There’s talk about an economic recession and the grim consequences that could come from such a downturn in spending. It is regrettable that there hasn’t already been talk about an ecological recession that has been in full swing for many months if not years.
Not wanting to be accused of being alarmists scientists have released findings that many ecological indicators are showing what is effectively recessions in many sectors of the natural world. Some species are hanging on by the skin of their proverbial teeth.
Four years ago under the title: Scientists warn of ecological recession as biodiversity declines, Tim Radford wrote that:
Humans have reduced biodiversity – the teeming variety of plant and animal life that competes and co-operates in every ecosystem – to below safe levels across more than 58% of the planet’s land surface.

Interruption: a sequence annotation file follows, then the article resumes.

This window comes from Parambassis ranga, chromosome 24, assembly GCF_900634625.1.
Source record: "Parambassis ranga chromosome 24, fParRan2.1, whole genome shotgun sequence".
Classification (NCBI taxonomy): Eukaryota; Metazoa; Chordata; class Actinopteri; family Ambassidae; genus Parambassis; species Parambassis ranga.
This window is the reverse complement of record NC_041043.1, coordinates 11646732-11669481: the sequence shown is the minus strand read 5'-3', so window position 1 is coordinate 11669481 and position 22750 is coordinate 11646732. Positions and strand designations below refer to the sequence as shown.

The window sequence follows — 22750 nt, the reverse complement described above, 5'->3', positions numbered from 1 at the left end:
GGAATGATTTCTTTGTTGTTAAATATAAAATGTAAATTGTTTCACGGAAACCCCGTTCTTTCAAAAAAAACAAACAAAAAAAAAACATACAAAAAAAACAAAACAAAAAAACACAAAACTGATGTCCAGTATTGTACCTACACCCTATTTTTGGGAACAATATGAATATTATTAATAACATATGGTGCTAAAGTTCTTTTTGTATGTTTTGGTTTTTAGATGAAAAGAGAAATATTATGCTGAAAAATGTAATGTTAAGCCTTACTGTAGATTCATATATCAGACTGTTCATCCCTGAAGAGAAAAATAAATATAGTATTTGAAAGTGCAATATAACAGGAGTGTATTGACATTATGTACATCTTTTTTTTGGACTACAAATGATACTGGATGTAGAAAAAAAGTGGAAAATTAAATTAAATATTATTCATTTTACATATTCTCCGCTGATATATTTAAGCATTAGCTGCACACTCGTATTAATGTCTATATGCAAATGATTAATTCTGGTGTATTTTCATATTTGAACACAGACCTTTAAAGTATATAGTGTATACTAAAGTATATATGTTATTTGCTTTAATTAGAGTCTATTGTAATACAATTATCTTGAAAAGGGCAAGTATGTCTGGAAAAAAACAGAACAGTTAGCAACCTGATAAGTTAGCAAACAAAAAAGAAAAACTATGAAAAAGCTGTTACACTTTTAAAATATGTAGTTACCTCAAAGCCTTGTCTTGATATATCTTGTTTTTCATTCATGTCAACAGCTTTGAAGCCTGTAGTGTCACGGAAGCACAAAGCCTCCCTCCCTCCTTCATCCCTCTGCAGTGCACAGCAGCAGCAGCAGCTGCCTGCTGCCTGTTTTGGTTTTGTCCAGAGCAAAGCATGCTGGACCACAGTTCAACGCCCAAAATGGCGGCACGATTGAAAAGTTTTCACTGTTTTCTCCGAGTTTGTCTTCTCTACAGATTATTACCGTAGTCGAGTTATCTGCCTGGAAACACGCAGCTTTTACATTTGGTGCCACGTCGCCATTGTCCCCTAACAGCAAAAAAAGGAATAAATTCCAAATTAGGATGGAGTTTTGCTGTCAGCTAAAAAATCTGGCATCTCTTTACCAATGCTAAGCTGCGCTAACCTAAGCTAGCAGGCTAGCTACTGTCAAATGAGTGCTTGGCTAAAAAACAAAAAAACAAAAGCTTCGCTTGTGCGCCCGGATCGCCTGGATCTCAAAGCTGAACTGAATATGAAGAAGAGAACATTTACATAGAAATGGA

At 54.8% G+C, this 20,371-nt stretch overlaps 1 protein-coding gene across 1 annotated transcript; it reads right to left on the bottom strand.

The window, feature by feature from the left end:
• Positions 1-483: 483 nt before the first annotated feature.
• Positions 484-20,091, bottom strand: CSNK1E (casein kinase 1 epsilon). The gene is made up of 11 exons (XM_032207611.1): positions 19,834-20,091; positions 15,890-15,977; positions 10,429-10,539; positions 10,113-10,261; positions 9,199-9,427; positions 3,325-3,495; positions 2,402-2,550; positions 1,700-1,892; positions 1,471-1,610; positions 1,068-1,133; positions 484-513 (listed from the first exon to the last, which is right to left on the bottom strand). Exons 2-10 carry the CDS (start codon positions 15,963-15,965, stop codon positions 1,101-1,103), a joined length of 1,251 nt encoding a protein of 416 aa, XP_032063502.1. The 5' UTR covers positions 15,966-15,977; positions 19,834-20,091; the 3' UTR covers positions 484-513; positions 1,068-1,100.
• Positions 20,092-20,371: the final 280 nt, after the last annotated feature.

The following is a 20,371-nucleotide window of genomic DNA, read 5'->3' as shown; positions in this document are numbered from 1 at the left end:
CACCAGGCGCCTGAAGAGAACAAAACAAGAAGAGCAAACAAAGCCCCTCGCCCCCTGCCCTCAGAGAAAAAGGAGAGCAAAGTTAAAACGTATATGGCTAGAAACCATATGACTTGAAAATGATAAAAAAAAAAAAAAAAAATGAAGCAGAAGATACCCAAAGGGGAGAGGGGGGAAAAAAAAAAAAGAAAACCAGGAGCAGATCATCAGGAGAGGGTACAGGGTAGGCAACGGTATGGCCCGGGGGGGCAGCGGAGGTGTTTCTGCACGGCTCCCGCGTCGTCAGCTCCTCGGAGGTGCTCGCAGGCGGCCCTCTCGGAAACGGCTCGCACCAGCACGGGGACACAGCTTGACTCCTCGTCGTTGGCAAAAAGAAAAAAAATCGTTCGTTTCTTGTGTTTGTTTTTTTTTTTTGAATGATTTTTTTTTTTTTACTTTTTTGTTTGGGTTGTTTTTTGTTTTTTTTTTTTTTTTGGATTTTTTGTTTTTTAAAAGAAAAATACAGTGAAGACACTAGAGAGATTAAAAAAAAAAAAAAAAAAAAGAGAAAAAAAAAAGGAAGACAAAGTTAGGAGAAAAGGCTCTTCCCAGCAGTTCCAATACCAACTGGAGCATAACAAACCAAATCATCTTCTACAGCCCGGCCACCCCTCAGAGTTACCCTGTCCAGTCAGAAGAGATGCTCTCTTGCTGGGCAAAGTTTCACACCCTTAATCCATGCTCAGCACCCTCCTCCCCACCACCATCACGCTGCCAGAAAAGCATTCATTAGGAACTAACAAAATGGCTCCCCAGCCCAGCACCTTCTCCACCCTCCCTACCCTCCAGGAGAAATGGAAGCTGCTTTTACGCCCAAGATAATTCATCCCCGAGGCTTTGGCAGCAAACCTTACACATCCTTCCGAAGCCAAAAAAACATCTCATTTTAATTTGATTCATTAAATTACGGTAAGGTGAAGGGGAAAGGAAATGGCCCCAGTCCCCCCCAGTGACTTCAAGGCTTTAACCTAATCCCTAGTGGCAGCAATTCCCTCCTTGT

This is ultimately bad news for human food security because biological diversity underwrites what naturalists call the resilient ecosystem services on which humans and all higher animals depend – crop pollination and pest control, nutrient decomposition and recycling, water and air purification − and because that 58% of the terrestrial planet is home to 71% of all humans.
“Until and unless we can bring biodiversity back up, we’re playing ecological roulette.”
—Andy Purvis, Imperial College London
The story is now considerably worse with the burning of over 11 million hectares along the east of Australia. Read the full story here: Ecological recession